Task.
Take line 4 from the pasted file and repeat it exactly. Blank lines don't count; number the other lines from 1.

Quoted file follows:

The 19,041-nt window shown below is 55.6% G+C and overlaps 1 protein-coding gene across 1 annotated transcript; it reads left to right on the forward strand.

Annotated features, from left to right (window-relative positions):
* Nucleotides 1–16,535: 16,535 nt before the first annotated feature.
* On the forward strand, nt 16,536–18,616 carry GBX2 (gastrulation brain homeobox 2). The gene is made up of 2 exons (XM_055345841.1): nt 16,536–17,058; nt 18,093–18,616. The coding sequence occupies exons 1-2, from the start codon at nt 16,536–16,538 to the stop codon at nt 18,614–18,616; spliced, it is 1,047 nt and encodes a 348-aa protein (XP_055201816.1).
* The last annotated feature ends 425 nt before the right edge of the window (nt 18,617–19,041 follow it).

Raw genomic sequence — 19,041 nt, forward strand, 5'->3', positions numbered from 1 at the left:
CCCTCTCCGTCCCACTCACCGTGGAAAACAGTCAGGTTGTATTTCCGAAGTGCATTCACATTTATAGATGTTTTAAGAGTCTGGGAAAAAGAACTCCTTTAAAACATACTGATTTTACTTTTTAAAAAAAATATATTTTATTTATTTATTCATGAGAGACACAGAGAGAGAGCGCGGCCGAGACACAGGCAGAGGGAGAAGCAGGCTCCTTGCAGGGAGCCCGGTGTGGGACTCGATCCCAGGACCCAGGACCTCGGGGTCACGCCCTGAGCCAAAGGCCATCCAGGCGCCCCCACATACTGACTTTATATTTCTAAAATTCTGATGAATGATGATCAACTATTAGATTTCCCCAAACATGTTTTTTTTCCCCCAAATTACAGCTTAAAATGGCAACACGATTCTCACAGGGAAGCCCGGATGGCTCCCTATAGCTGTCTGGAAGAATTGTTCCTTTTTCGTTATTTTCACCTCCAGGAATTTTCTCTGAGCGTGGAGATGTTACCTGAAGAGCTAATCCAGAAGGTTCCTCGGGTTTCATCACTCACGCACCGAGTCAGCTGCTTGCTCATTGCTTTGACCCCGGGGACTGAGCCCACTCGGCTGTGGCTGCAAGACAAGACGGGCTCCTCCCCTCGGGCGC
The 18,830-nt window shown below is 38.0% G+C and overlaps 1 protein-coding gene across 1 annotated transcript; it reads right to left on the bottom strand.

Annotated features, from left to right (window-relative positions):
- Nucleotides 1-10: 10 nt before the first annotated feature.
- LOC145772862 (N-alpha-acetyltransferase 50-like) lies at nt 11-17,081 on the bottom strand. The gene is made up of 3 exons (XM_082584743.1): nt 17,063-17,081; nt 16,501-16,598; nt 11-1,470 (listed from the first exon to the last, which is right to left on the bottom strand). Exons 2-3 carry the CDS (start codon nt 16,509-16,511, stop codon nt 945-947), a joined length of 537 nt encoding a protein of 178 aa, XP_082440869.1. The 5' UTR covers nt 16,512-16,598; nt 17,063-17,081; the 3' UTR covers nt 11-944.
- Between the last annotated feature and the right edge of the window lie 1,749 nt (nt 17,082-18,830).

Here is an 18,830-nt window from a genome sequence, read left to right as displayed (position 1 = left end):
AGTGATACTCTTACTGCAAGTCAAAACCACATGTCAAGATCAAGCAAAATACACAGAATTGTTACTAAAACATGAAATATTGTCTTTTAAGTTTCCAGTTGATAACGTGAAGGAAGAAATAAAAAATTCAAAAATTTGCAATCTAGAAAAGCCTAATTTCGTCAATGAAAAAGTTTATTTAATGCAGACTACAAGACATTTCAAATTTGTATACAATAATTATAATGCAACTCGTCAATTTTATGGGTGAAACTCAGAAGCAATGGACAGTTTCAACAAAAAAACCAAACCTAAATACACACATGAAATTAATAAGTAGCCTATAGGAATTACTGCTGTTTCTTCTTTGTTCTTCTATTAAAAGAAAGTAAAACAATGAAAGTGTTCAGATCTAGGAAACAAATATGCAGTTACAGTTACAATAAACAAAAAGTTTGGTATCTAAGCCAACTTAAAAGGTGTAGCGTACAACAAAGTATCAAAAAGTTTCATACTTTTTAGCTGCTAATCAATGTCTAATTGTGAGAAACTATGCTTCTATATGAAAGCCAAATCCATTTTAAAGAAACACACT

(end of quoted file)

* On the forward strand, nt 16,536–18,616 carry GBX2 (gastrulation brain homeobox 2). The gene is made up of 2 exons (XM_055345841.1): nt 16,536–17,058; nt 18,093–18,616. The coding sequence occupies exons 1-2, from the start codon at nt 16,536–16,538 to the stop codon at nt 18,614–18,616; spliced, it is 1,047 nt and encodes a 348-aa protein (XP_055201816.1).